Tour of Tupelo #1 - Johnnie's Drive-In

Incredibly, it had never occurred to us to tour Tupelo. Who goes sightseeing in their hometown? After all, the idea behind Tiny Travels was to see places in Mississippi we’d never seen. However, once we thought about it, we quickly warmed to the idea of snooping around Tupelo and knew just where we wanted to go first: Johnnie’s Drive-In. When a restaurant established in 1945 is still around in 2011, it deserves a visit.

Johnnie’s is on East Main Street, deep in the heart of Elvis Country. In fact, along with its longevity, Elvis is one of Johnnie’s claims to fame - they're even featured on the Elvis Presley's Early Years Driving Tour. It seems he used to frequent the drive-in as often as he could during his impoverished youth – if only to split an RC Cola with a friend. And apparently he regularly stopped in on his visits back to Tupelo after he made good.

Customers have the choice of outside table seating, car hop service, or table seating inside. Since there is nothing Elvis-related outside, we opted to go in. In fact, we went right in and sat down in the “Elvis booth,” and yes, it’s really labeled.

Some of the countless pictures of Elvis decorating the walls of Johnnie's.

That's my water on the right! Imagine...sitting right next to the King in his own booth!

There’s a picture on the wall above the booth, showing a circa 1960 Elvis sitting right where Marian was sitting! Actually, there are about a zillion pictures of Elvis on the walls and yet…somehow…it doesn’t seem like “too much.” Really. Must be the “Elvis effect.”

Yep, Mississippi has its own Elvis Presley tag! A fine example shown here -- now used as wall art in Johnnie's.

We walked around admiring the many photos and bits of memorabilia that adorn Johnnie’s walls, taking photos of photos and soaking up the nostalgia of being someplace that remains virtually unchanged from its original incarnation. The old booths are still there, along with the old tables, the big cut-out opening directly into the kitchen, the individual letters that spell out the menu items on large plastic signs…same old, same old.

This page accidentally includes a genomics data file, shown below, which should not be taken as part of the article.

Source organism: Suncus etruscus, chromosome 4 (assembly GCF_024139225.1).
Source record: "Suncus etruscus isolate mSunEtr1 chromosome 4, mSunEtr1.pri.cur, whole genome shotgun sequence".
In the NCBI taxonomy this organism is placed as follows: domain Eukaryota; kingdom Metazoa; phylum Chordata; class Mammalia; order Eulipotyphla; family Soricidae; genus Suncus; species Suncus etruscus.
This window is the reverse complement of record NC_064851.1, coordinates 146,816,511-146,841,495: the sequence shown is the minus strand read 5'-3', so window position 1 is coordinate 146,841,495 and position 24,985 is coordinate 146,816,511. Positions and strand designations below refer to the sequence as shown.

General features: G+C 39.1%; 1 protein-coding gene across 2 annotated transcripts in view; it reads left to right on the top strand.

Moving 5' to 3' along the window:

Elvis's birthday cakes were all made by Kermit's Bakery in downtown Tupelo. They were carefully shipped to wherever Elvis happened to be on January 8th. This picture was taken in Kermit's in the early 60s.

Here in Elvisland, walking around clicking your camera doesn't faze employees or regular customers – it happens every day. And once we got our photos, we did sit down long enough to order. Although Johnnie’s is best-known for its “dough burgers” and barbeque, we both ordered the standard hamburger with fries. After all, we’re diners, not restaurant reviewers, and we’ve done the dough burger thing. There was a moment of disappointment when our orders came and we saw crinkle cut fries, but they were good – don’t know how they managed that. The burgers were tasty in a real-food, just-like-you-remember kind of way. What a treat.

After we ate, we walked around to the front of Johnnie’s (you park on the side, so we really hadn’t seen the front). There, painted on the big window, was their phone number “VI2- 6748.”

The front of Johnnie's. Just like most southern homes, the front door isn't used much--friends use the back door. Note the plaque attesting to their relationship with Elvis.

Could a visit chosen purely for its nostalgia quotient have a better ending? Seriously. Who knows when that number was painted on there, but for those of us who remember using the VInewood prefix, who spent our formative years reciting our phone number as Vinewood-two- ---- or VI-2- ---- – that is, for those of us who remember 1950s Tupelo – it’s a heartwarming sight.

1 comment:

  1. My grandfather was John "Johnnie" Chism. He and my grandmother owned and ran the restaurant for over 30 years. My mother worked as a waitress during school. According to them, Elvis never once set foot inside, much less had a regular table! That photo was taken somewhere that looks very similar to Johnnie's.